The death of the sedan?
DETROIT, Mich. - Many automakers have abandoned compact cars and sedans, but several manufacturers aren't pulling the plug entirely on the traditional family sedan.
Some college students from Canada checked out the new Chevy Blazer, which is built in Mexico.
Why are they interested in SUVs? It's a family thing.
Andrew George, of Hamilton Ontario says "my mom likes it because she sits a little higher and feels a little safer you can fit more things in them, I think its just a consumer trend."
Andrew's mom isn't alone.
Trucks, SUV's and high-performance vehicles are dominating the debuts at the North American International Auto Show.
The new cars are safer, faster and more comfortable than ever. But auto buyers continue to flock to taller vehicles that have more room for their stuff.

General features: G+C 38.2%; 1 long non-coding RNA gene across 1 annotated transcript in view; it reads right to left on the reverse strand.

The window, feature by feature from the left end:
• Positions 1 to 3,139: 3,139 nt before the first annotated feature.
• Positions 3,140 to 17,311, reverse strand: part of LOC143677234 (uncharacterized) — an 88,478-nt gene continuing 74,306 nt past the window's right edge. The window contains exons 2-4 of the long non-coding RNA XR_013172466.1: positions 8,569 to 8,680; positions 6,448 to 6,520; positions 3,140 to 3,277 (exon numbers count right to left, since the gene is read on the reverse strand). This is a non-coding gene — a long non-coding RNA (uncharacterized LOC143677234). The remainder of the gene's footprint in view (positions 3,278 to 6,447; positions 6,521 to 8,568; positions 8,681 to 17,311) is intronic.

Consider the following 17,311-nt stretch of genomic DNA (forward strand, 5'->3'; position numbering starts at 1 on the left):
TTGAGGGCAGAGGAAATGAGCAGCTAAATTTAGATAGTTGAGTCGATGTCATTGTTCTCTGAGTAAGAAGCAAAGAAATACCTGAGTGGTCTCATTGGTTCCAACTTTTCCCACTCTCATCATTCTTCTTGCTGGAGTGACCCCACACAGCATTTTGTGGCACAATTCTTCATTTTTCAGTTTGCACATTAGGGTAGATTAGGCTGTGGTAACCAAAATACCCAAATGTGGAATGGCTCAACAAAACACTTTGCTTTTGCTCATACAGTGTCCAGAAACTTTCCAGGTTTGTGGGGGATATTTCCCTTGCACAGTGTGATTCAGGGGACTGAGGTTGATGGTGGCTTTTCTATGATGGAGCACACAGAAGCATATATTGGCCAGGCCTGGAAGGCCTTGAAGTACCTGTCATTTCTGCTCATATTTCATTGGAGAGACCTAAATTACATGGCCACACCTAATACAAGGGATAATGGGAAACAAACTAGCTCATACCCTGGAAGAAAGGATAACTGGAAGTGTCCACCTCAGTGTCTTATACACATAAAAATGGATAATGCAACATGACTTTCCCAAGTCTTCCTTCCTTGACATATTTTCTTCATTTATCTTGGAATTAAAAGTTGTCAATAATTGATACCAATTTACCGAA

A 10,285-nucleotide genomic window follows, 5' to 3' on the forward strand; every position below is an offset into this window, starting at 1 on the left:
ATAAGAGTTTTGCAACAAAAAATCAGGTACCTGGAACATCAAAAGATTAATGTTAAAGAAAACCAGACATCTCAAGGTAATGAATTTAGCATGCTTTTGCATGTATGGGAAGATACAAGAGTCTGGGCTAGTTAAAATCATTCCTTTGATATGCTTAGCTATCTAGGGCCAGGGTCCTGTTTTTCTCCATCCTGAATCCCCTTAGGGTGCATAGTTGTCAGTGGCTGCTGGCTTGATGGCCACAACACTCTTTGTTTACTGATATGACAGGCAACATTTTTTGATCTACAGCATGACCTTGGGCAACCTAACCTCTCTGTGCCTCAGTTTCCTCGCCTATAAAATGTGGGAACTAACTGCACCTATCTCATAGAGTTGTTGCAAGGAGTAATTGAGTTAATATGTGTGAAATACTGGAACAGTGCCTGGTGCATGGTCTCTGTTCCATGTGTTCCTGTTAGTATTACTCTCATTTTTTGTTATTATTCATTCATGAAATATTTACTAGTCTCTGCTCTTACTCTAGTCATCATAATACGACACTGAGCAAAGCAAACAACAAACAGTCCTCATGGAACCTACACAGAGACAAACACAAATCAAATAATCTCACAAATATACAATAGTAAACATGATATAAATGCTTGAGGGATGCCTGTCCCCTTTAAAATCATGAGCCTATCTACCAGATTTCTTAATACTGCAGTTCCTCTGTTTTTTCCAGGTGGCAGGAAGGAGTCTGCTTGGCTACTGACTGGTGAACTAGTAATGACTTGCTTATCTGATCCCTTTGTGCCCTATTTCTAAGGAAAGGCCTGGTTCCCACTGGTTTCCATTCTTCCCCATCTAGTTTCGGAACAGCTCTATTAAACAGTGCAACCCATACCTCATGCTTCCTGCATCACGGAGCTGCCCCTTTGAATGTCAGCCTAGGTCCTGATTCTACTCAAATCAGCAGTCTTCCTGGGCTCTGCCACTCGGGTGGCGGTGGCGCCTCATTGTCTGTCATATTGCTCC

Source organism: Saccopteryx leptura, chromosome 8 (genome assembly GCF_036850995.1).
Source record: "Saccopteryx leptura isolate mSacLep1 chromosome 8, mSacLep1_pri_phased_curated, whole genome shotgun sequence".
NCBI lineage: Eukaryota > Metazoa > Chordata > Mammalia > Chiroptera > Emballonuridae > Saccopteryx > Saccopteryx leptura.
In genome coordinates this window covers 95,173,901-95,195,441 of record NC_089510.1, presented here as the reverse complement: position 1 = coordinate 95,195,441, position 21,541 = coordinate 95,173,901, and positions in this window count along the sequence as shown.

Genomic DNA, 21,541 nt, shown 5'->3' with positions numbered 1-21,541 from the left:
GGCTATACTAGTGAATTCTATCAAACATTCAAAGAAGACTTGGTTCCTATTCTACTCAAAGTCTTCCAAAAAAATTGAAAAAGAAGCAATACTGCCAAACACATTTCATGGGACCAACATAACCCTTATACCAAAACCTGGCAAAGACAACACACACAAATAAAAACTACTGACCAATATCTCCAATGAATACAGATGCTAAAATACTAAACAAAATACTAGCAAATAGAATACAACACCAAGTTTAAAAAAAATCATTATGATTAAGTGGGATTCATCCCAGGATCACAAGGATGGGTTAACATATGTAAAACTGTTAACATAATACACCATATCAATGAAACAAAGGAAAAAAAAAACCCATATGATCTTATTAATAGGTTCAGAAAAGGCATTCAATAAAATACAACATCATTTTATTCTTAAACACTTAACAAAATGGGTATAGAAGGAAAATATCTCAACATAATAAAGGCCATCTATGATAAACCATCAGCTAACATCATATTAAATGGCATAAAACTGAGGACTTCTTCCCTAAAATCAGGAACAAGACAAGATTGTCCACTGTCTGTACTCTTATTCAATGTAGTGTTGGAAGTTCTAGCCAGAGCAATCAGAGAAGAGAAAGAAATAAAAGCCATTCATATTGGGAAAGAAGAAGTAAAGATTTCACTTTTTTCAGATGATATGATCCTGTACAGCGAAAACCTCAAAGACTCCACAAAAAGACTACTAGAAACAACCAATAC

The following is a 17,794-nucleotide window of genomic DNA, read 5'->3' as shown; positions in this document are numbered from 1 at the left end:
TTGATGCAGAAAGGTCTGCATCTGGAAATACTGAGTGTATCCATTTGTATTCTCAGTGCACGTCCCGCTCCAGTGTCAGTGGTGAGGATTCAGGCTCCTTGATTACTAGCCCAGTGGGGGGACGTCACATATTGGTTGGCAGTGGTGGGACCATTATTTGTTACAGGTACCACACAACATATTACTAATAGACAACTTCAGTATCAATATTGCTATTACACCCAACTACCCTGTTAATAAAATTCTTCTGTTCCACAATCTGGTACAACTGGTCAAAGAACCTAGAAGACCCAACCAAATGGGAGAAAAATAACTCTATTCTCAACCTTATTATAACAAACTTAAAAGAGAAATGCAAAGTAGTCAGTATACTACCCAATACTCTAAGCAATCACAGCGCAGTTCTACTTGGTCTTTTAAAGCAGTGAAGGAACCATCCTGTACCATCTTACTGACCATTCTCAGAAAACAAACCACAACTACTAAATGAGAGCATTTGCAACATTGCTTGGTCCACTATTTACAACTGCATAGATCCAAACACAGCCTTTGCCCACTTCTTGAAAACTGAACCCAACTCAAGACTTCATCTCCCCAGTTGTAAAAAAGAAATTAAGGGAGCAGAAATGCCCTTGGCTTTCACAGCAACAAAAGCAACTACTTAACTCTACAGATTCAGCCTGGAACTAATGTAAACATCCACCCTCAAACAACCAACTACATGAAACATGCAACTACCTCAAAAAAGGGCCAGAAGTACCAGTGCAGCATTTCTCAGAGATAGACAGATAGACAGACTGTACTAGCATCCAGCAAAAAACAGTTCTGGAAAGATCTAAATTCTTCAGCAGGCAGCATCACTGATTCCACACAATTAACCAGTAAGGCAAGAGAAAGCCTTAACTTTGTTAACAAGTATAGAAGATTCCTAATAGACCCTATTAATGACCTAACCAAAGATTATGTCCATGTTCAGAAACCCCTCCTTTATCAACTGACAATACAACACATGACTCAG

Volkswagen was among the few exceptions with a new 2020 Passat sedan.
Tech Explore estimates small cars and conventional sedans accounted for less than a third of last year's new car purchases—down four percent from 2017.
For the first time in a generation there is no Chevy Impala here. It was pulled from the media preview.
The Buick Lucerne is here, but its days are also numbered.
The number one new car sold in America is the Honda Civic. Honda says it has a lineup of cars it's not abandoning.
"When you look at emerging car buyers, you look at Millennials. Now you have Gen Z you have multicultural and first time car shoppers. So when you look at all those groups, they're buying sedans," Natalie Kumartna of Honda Communications says.
But other manufacturers are seeing traditional family sedans sitting unwanted on dealer lots.
Cars are disappearing from American life and some experts feel they may not come back.
While cars are being phased out, Buick is keeping the Regal. The car segment is smaller, but some buyers still like the smooth ride.